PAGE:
Alabama’s Sam Dees is every soul connoisseur’s soul hero. The singer/songwriter’s reputation rests on a magnificent body of songs and an all too small catalogue of his own recordings. Had he released just one LP – the Atlantic 1975 album ‘The Show Must Go On’ – his place in soul’s hagiography would have been secure but each and every one of his recordings are revered by real soul collectors. ‘The Show Must Go On’ is now reasonably easy to find on CD while many of Sam’s other recording are available on a couple of Ace/Kent collections and that’s the label that’s just released this magnificent 22 track collection of a selection of his songs as interpreted by some of soul’s top names.
The set is sub-titled ‘One In A Million’… the title of Sam’s biggest mainstream hit. It was recorded by Larry Graham in 1980 and became a million seller and is still one of America’s most popular “Wedding Songs”. Here it’s rivalled in the romantic stakes by cuts like LTD’s ‘Where Did We Go Wrong’ and Rozetta Johnson’s ‘A Woman’s Way’ while if you like things a little more up-tempo try Gladys Knight and The Pips’ ‘Save The Overtime For Me’ or Johnnie Taylor’s ‘Seconds Of Your Love’. By now you’ll be realizing that Sam’s songs were sought after by some of soul’s heavy hitters. Other soul greats featured here include Dorothy Moore, The Chi-Lites, Esther Philips, Jackie Wilson, Clarence Carter, Anita Ward and The Temptations. Their track is ‘What A Way To Put It’ and it comes from their long-neglected 1983 ‘Surface Thrills’ album. Enjoy it here on CD for the very first time.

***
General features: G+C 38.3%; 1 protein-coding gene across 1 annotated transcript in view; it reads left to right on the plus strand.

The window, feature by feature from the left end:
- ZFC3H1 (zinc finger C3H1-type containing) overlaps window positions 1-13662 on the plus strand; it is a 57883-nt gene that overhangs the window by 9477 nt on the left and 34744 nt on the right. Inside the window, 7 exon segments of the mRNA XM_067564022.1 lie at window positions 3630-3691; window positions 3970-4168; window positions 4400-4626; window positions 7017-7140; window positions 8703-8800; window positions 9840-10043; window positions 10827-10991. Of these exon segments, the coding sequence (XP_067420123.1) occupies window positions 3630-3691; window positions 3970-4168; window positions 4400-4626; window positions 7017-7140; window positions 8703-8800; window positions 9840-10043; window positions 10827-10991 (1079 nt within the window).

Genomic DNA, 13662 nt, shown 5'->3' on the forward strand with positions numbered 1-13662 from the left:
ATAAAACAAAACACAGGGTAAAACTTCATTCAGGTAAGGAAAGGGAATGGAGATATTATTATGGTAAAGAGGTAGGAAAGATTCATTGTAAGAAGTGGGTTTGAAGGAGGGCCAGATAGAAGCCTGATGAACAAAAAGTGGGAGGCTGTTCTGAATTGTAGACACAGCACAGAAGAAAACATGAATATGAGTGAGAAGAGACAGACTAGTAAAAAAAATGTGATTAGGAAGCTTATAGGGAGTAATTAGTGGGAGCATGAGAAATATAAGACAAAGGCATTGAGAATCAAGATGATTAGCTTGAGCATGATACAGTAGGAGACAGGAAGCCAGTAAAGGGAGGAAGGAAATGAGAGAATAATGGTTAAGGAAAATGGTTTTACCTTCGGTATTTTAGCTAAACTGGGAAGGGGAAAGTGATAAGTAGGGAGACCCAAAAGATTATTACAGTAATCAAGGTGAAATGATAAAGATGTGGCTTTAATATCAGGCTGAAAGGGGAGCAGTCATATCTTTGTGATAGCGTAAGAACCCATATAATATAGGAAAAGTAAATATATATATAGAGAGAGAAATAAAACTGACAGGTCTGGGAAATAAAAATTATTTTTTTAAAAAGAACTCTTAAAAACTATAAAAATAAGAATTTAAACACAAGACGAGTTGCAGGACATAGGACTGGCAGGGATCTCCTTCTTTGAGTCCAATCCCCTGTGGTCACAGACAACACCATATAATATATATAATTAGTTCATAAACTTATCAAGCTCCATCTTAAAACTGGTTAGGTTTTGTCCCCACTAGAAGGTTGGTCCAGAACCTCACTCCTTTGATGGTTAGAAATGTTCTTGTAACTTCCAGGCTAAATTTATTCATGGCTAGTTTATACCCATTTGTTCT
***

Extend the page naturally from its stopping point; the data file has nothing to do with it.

Another ultra rare item is Les McCann’s ‘So Your Love Finally Ran Out For Me’. Again it’s its first ever appearance on CD and it sees the jazz piano man in fine vocal form on one of Dee’s less well-known songs. Much better known items include ‘Girl Overboard’ (here in its Dorothy Moore version), ‘Good Guys Don’t Always Win’ (from Ray Crumley) and the classic ‘The Show Must Go On’ (Loleatta Holloway’s version). Fittingly the collection also boast one song from Sam himself. It’s the compelling 1977 ballad ‘My World’ which when released was lost in the deluge of disco. But take my word for it; ‘My World’ has survived better than any Glitter ball creation.
Complier, Tony Rounce, admits in his notes that this 22 tracker is only scratching at the surface of the Sam Dees catalogue. He promises further volumes… let’s hope he keeps his word!